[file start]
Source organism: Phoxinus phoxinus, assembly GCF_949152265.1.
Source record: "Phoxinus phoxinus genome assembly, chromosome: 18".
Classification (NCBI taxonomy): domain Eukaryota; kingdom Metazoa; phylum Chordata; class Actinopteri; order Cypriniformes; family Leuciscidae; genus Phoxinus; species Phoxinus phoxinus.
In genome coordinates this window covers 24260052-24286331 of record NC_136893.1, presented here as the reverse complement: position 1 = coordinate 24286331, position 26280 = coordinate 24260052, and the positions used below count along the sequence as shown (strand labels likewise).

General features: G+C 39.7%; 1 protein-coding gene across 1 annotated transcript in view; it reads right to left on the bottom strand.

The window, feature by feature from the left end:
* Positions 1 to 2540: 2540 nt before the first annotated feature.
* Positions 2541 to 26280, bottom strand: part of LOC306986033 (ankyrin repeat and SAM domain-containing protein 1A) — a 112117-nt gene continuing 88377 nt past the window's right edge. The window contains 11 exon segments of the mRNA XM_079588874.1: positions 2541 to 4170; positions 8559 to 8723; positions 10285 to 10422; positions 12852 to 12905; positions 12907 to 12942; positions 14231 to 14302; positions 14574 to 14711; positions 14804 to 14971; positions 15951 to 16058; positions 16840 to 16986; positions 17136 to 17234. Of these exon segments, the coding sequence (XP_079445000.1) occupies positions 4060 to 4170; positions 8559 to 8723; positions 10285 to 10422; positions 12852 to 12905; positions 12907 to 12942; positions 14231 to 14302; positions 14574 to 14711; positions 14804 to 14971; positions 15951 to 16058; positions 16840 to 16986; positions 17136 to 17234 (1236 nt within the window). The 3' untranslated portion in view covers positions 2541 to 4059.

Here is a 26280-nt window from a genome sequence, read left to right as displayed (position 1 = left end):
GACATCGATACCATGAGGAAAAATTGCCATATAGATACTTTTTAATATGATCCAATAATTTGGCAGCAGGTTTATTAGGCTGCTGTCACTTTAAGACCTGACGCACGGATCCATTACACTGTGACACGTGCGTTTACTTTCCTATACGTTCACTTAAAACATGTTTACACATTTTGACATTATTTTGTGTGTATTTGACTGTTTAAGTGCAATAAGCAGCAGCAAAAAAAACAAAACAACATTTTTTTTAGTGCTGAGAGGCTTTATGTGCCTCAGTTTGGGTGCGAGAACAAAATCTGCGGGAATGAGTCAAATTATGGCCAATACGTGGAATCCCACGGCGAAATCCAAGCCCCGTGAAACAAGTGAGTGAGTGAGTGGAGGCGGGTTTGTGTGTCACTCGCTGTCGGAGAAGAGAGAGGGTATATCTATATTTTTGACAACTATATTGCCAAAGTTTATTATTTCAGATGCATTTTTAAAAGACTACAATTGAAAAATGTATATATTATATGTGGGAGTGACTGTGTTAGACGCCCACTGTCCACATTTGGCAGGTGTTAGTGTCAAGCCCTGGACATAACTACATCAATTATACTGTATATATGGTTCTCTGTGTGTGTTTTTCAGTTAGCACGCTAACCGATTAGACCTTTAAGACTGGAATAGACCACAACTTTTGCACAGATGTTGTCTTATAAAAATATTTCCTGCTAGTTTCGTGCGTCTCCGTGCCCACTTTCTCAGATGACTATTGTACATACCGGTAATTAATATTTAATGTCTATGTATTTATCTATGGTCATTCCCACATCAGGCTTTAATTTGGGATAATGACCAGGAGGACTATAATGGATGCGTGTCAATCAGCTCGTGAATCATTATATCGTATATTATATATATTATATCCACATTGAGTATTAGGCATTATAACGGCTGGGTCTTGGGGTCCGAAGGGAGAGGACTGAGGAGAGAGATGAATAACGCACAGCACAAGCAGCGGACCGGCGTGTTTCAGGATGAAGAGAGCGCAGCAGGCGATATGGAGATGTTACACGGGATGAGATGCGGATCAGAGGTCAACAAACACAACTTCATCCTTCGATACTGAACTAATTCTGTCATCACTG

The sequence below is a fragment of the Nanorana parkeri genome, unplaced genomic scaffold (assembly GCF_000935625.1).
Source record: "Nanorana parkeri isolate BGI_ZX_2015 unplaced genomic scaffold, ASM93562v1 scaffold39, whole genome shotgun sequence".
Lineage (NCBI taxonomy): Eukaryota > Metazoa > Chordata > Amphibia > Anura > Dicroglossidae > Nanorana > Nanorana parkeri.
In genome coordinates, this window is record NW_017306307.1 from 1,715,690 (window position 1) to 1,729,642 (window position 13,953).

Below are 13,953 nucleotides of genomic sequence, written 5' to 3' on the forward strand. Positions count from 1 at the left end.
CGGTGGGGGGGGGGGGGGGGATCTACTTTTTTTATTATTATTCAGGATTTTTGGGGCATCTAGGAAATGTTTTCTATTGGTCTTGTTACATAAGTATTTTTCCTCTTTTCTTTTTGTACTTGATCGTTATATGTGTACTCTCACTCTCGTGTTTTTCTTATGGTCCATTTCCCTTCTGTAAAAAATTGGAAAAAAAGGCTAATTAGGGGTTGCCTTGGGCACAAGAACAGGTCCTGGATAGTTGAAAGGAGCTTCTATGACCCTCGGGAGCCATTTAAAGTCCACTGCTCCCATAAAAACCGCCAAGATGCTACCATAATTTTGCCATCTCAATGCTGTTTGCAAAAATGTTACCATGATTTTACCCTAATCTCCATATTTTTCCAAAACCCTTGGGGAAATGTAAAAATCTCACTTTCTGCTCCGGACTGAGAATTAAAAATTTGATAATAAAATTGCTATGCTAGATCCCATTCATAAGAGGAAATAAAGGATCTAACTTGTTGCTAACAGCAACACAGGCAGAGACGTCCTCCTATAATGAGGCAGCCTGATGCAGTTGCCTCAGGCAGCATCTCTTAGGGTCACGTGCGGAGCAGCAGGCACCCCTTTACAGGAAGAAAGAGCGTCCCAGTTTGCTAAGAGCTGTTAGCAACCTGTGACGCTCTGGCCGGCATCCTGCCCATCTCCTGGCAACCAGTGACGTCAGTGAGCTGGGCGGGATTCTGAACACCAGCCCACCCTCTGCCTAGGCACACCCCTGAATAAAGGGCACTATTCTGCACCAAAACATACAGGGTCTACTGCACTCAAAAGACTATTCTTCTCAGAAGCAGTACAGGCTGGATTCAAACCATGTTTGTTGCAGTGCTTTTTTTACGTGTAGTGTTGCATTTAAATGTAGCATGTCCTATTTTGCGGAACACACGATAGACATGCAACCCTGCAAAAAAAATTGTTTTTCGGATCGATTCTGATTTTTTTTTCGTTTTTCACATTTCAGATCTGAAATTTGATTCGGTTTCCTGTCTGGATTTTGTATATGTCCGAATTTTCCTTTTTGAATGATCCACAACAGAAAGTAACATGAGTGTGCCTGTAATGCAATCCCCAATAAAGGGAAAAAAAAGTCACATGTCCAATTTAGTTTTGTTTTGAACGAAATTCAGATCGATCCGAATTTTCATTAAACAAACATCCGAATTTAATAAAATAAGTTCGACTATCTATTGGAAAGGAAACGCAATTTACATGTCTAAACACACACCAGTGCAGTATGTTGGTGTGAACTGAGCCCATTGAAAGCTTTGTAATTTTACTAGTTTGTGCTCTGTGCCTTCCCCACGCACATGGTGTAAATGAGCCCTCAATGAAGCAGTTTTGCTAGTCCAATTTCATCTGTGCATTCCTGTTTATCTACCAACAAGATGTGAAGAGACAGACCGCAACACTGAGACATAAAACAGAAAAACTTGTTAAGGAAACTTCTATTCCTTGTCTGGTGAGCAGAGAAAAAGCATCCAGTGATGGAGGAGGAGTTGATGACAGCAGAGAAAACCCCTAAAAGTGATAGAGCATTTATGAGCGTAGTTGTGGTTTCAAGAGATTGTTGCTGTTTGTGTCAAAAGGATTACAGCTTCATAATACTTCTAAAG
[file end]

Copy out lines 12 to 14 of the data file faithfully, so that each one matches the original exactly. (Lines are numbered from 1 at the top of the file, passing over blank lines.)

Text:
Source record: "Nanorana parkeri isolate BGI_ZX_2015 unplaced genomic scaffold, ASM93562v1 scaffold39, whole genome shotgun sequence".
Lineage (NCBI taxonomy): Eukaryota > Metazoa > Chordata > Amphibia > Anura > Dicroglossidae > Nanorana > Nanorana parkeri.
In genome coordinates, this window is record NW_017306307.1 from 1,715,690 (window position 1) to 1,729,642 (window position 13,953).